Charlie Haden, a Grammy-winning bassist who came to the attention of the jazz world in the 1950s with the revolutionary Ornette Coleman Quartet and pushed against the genre’s boundaries for more than five decades, died Friday in Los Angeles after a long illness. He was 76.
His death was announced by his wife, Ruth Cameron.
Described by Time magazine as “one of the most restless, gifted and intrepid players in all of jazz,” Haden was a member of the pioneering quartet led by alto saxophonist Ornette Coleman. Haden recorded “The Shape of Jazz to Come” with Coleman in 1959. Later that year, his performance with the Coleman quartet at the Five Spot jazz club in New York City was viewed as the springboard for the transformative, avant-garde, free jazz developments of the ‘60s.
Haden, who received a lifetime achievement Grammy Award in 2013, remembered Coleman as one of the key creative connections in his long, far-reaching career.
“We were rehearsing in his place,” Haden recalled in the Chicago Tribune in 2002, “music scattered everywhere, and he was telling me to play ‘outside the chord changes,’ which was exactly what I had been wanting to do. Now I had permission.”
In the post-Coleman years, Haden was a primary participant in the imaginative new jazz ideas surfacing in the ‘60s, ‘70s and beyond, performing with the likes of John Coltrane, Alice Coltrane, Archie Shepp, Joe Henderson and others. His creative associations led to his founding the Liberation Music Orchestra, followed by the Charlie Haden Quartet West, and included partnerships with pianists such as Keith Jarrett, Paul Bley, Denny Zeitlin, Hank Jones and Gonzalo Rubalcaba.
Despite the revolutionary new aspects of moving beyond familiar jazz harmonies and rhythms, the challenge of providing a sturdy, rhythmic foundation within a wide-open improvisational environment was well within Haden’s range of skills. He had been playing bass in his family’s band since he was a teenager.
Charles Edward Haden was born Aug. 6, 1937, in Shenandoah, Iowa. His musical career could be traced to his early childhood, when he began to perform first as Little Cowboy Charlie and later as a bassist on the Haden Family country music radio show with his parents and three older siblings.
“My dad built this big farm house next to my grandparents’ with a studio in the farm house,” he told Jazz Times. “And when it came time for us to go on the air, my dad would crank this phone, they’d put us on the air and we’d start singing.”
In his mid-teens, Haden went with his father to Omaha for a Charlie Parker and Lester Young performance. He described the experience to Time magazine as a musical epiphany: “It was pretty much decided inside my soul that jazz was what I was going to do. It was like having the music born inside you.”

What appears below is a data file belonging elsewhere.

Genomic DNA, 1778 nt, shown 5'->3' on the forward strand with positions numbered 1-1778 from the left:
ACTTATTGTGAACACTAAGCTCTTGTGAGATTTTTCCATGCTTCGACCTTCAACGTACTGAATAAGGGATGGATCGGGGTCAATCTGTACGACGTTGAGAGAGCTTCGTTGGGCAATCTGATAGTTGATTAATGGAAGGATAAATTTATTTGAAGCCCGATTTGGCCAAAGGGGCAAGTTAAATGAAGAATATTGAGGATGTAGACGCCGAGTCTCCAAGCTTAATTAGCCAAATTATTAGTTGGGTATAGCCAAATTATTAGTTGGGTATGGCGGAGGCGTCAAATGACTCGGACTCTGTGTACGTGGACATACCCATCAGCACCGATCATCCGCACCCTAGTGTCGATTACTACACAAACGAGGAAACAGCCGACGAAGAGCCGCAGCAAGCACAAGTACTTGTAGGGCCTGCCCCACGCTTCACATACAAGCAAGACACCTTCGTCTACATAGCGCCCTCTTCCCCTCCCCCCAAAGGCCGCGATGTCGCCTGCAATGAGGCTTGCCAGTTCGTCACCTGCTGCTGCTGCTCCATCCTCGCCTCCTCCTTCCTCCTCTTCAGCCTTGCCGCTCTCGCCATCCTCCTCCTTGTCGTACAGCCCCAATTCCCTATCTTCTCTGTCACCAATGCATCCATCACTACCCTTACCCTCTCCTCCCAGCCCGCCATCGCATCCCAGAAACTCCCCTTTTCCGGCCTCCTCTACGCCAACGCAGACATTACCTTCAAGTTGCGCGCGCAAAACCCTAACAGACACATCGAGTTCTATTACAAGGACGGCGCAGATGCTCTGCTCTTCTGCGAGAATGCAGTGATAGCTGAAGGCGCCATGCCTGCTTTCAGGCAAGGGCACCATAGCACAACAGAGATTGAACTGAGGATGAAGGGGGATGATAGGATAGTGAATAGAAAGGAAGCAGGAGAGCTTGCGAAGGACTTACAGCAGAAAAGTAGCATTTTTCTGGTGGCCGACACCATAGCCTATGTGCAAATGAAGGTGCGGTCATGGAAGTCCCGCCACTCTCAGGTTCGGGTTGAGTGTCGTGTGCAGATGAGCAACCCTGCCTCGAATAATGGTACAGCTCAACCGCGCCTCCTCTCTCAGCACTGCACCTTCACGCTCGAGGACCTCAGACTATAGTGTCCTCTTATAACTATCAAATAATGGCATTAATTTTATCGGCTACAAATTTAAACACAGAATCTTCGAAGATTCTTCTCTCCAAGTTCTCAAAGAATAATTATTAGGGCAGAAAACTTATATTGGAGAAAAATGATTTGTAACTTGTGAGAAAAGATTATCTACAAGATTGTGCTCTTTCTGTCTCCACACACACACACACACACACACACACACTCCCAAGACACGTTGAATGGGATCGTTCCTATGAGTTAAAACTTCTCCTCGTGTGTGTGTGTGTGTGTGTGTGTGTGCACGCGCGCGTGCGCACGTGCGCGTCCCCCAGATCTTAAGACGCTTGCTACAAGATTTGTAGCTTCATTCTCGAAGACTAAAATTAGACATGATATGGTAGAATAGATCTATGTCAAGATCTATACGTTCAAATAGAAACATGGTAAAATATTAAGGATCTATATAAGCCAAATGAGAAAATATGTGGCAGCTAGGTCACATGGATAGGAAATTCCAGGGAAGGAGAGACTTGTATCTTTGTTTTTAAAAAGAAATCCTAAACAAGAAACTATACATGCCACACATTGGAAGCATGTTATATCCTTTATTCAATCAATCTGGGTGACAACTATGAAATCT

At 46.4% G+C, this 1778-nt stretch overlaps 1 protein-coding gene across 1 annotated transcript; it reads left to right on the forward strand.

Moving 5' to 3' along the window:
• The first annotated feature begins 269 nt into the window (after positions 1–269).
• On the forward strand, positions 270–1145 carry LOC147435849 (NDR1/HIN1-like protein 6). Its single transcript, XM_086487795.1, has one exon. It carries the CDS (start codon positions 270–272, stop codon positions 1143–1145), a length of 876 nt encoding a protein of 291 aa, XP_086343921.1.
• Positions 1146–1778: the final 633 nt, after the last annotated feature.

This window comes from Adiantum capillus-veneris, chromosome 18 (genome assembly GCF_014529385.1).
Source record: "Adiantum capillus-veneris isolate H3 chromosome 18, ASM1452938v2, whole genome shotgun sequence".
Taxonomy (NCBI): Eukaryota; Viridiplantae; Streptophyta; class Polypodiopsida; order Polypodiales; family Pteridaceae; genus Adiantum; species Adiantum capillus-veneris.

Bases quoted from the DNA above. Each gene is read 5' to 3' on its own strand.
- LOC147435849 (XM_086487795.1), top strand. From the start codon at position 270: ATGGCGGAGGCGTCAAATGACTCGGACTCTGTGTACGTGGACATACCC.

In the mid-'50s, his attraction to jazz led him to Los Angeles to attend the Westlake School of Music. By the end of the decade he was in the spotlight with Coleman.
Haden moved into new territory in 1969 when he founded the Liberation Music Orchestra, with music arranged by pianist and composer Carla Bley.
As Haden explained to Down Beat’s Josef Woodard, the formation of the group “was brought about by the Vietnam War, by the turmoil that was going on in the world caused by United States aggression. I felt I had to do something about it in my own way.”
Toward that end, but in a broader historical sense, the initial Liberation Music Orchestra albums were inspired by Haden’s fascination with the Spanish Civil War. The orchestra continued to perform and record for the next four decades, with occasional changes in personnel.
Haden’s strong interest in Raymond Chandler’s novels, film noir and the atmosphere of the ‘30s and ‘40s was the driving force behind the 1986 establishment of his musically adventurous Charlie Haden Quartet West. Working closely with pianist/arranger Alan Broadbent, he established the ensemble’s lush, harmonically rich sound, sometimes performing as a quartet, sometimes with the addition of strings.
Describing the Quartet West group on his website, Haden wrote, “We have developed an intuitive sense musically and spiritually. Just like the Modern Jazz Quartet, we’ve developed a sound that has come from playing together for a long time.”
Also in the 1980s, Haden played a major role in the founding of the jazz program at the California Institute of the Arts.
Haden recorded dozens of albums beyond those of his own groups. His musical associations included performances and/or recordings with major jazz artists of the second half of the 20th century: Stan Getz, Wayne Shorter, Brad Mehldau, John McLaughlin, Chet Baker, Herbie Hancock, Joe Henderson, Lee Konitz, Michael Brecker, Pat Metheny and many others.
Haden was named a National Endowment for the Arts Jazz Master and a Guggenheim fellow and won three Grammy Awards.
At the end of 2010, Haden, who lived in Agoura Hills, experienced the onset of post-polio syndrome, generated by a bout with polio when he was 15. Despite chronic fatigue and difficulty eating and speaking, he played privately with close friends such as Metheny and Broadbent. But his fervent wish was to perform in public again.
“It’s why I live,” he told the Chicago Tribune.
He got his wish at REDCAT at Disney Hall last December when he led an ensemble of CalArts musicians through pieces from his Liberation Music Orchestra. Although frail, he could not hide his passion. “What a band!” he cried between songs. He returned to his bass for a welcomed encore, a lush cover of the Bill Evans-Miles Davis standard “Blue in Green.”
Haden’s family members all followed in his musical path. His wife, Ruth Cameron, and triplet daughters Petra, Tanya and Rachel Haden are singers. Son Josh is a bassist.